Our thanks to Mike P for this. Yet another article by a journalist (usually but not always female) refusing to point out the blindingly obvious gendered explanation for the problem at hand, in this case the shortage of young vets willing to work with animals other than family pets. For many years a majority of veterinary medicine students and graduates have been female (as in human medicine). The consequences have been utterly predictable.
An extract from the piece, with J4MB translations in square brackets
Julian Norton, who appears in The Yorkshire Vet, a reality television series based on Herriot’s old practice in Thirsk, North Yorks, said the number of applicants for jobs at rural mixed surgeries – where both farm animals and pets are treated – was in decline.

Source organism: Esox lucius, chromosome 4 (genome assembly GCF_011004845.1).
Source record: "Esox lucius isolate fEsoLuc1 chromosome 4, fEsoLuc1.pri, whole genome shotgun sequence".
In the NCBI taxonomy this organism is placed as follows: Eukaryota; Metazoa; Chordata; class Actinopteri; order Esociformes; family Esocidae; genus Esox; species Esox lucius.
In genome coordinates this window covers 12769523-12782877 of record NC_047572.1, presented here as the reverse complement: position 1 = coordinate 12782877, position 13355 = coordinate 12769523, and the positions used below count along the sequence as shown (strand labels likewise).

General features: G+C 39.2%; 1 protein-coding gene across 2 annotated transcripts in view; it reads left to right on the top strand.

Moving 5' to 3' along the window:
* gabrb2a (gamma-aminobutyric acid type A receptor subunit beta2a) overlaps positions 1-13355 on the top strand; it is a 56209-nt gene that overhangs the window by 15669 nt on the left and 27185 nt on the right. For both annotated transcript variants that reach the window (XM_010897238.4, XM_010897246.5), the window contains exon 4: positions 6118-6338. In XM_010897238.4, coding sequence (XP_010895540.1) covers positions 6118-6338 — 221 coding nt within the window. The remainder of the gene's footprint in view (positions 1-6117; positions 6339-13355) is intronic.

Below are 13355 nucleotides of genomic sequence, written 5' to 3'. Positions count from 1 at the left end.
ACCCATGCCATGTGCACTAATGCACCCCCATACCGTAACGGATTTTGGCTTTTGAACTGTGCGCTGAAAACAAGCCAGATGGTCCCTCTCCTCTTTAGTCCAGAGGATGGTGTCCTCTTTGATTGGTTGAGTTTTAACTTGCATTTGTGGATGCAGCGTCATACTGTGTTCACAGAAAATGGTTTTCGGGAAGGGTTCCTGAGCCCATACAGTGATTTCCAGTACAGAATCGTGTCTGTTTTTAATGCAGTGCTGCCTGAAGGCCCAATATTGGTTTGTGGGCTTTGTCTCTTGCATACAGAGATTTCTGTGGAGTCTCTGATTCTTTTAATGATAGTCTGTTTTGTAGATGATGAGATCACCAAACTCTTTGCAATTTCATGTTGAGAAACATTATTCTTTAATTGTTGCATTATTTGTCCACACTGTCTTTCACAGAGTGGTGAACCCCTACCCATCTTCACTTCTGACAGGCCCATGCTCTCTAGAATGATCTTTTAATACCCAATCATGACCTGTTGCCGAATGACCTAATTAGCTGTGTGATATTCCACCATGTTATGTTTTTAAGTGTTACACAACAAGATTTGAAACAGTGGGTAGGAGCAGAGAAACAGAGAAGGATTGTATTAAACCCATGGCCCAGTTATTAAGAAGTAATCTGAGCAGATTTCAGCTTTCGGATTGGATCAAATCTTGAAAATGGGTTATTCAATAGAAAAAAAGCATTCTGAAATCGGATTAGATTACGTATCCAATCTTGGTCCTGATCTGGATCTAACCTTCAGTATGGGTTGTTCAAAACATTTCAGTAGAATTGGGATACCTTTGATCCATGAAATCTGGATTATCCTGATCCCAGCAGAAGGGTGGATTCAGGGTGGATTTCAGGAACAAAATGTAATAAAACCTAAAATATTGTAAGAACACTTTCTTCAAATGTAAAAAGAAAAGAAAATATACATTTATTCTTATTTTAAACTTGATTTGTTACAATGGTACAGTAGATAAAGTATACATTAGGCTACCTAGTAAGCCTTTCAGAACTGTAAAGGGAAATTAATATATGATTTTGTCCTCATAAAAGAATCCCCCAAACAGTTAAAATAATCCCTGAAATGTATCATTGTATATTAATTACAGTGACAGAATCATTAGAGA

Instead, graduates [female graduates] are choosing positions in larger practices where they do not have to make difficult decisions on their own or be called out to muddy farms late at night, he said.
“People [women] are turning to surgeries where there are more cats, dogs and rabbits, as there is a general perception that a small animal job is easier,” he told The Daily Telegraph. “There are often less out-of-hours complaints, you don’t have the 2am cow to calve and you don’t have to spend three hours in the mud and rain.
“In mixed practice, you have stretches of 19 days without a day off and 11 nights on call, rain lashing down. People [women] don’t want to do that any more.”
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